contrary

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English[edit]

Etymology[edit]

From Middle English contrarie, compare French contraire, from Old French contraire, from Latin contrarius ‎(opposite, opposed, contrary), from contra ‎(against).

Pronunciation[edit]

Adjective[edit]

contrary ‎(comparative more contrary, superlative most contrary)

  1. Opposite; in an opposite direction; in opposition; adverse.
    contrary winds
    • Bible, Leviticus xxvi. 21
      And if ye walk contrary unto me, and will not hearken unto me []
    • Shakespeare
      We have lost our labour; they are gone a contrary way.
  2. Opposed; contradictory; inconsistent.
    • Whewell
      The doctrine of the earth's motion appeared to be contrary to the sacred Scripture.
  3. Given to opposition; perverse; wayward.
    a contrary disposition; a contrary child

Derived terms[edit]

Translations[edit]

Adverb[edit]

contrary ‎(comparative more contrary, superlative most contrary)

  1. Contrarily

Noun[edit]

contrary ‎(plural contraries)

  1. The opposite.
    • Shakespeare
      No contraries hold more antipathy / Than I and such a knave.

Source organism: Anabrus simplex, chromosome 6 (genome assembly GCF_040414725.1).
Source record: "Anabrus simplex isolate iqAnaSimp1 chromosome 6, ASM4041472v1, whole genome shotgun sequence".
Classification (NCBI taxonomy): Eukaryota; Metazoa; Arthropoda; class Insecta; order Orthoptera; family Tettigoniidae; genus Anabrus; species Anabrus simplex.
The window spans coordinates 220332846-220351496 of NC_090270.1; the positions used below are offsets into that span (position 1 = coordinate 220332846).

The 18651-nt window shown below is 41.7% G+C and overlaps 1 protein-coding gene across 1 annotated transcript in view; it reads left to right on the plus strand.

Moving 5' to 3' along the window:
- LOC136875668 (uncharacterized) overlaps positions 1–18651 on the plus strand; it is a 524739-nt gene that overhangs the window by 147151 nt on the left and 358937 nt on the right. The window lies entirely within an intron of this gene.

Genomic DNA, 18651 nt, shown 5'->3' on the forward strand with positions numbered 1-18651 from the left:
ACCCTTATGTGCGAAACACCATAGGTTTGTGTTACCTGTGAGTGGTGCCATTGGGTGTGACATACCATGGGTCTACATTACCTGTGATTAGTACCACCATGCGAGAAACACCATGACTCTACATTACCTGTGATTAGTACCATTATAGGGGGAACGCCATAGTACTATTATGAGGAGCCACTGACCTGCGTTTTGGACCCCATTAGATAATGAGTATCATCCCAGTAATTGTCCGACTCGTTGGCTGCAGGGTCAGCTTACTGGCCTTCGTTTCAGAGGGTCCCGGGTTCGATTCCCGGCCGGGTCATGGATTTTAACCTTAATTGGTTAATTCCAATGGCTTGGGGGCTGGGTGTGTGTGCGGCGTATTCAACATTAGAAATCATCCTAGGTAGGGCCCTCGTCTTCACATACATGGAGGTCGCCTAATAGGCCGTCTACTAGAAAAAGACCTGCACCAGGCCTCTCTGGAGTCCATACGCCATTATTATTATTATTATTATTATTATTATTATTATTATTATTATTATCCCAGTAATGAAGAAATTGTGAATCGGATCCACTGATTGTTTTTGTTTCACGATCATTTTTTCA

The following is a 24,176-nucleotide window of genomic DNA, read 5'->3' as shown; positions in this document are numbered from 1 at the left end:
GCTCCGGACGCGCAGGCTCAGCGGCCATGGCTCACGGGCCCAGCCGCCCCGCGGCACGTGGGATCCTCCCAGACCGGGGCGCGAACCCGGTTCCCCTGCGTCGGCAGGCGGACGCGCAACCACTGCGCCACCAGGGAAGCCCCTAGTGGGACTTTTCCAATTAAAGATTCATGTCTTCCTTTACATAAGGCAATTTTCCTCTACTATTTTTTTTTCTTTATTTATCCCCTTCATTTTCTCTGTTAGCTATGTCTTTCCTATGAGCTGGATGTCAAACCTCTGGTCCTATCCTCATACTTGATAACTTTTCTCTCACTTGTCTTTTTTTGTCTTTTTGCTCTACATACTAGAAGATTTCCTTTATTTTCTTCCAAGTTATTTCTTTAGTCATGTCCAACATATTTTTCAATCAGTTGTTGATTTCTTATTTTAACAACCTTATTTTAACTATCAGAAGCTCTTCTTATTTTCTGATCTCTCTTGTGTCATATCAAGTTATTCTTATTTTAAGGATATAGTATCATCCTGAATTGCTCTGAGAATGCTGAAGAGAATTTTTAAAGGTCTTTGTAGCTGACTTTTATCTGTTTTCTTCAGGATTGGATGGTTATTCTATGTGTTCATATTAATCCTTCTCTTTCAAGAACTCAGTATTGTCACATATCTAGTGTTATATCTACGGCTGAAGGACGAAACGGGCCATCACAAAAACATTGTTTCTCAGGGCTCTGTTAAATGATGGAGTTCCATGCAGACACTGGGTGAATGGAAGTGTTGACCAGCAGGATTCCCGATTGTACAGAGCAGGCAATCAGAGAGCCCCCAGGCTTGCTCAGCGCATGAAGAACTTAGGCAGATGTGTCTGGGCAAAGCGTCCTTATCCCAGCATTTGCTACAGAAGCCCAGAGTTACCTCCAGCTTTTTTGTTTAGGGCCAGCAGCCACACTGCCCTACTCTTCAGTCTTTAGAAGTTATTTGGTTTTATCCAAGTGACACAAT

2. One of a pair of propositions that cannot both be simultaneously true.
    • I. Watts
      If two universals differ in quality, they are contraries; as, every vine is a tree; no vine is a tree. These can never be both true together; but they may be both false.

Synonyms[edit]

Derived terms[edit]

Translations[edit]

Verb[edit]

contrary ‎(third-person singular simple present contraries, present participle contrarying, simple past and past participle contraried)

  1. (obsolete) To oppose; to frustrate.
  2. (obsolete) To impugn.
  3. (obsolete) To contradict (someone or something).
  4. (obsolete) To do the opposite of (someone or something).
  5. (obsolete) To act inconsistently or perversely; to act in opposition to.
  6. (obsolete) To argue; to debate; to uphold an opposite opinion.
  7. (obsolete) To be self-contradictory; to become reversed.

Translations[edit]

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References[edit]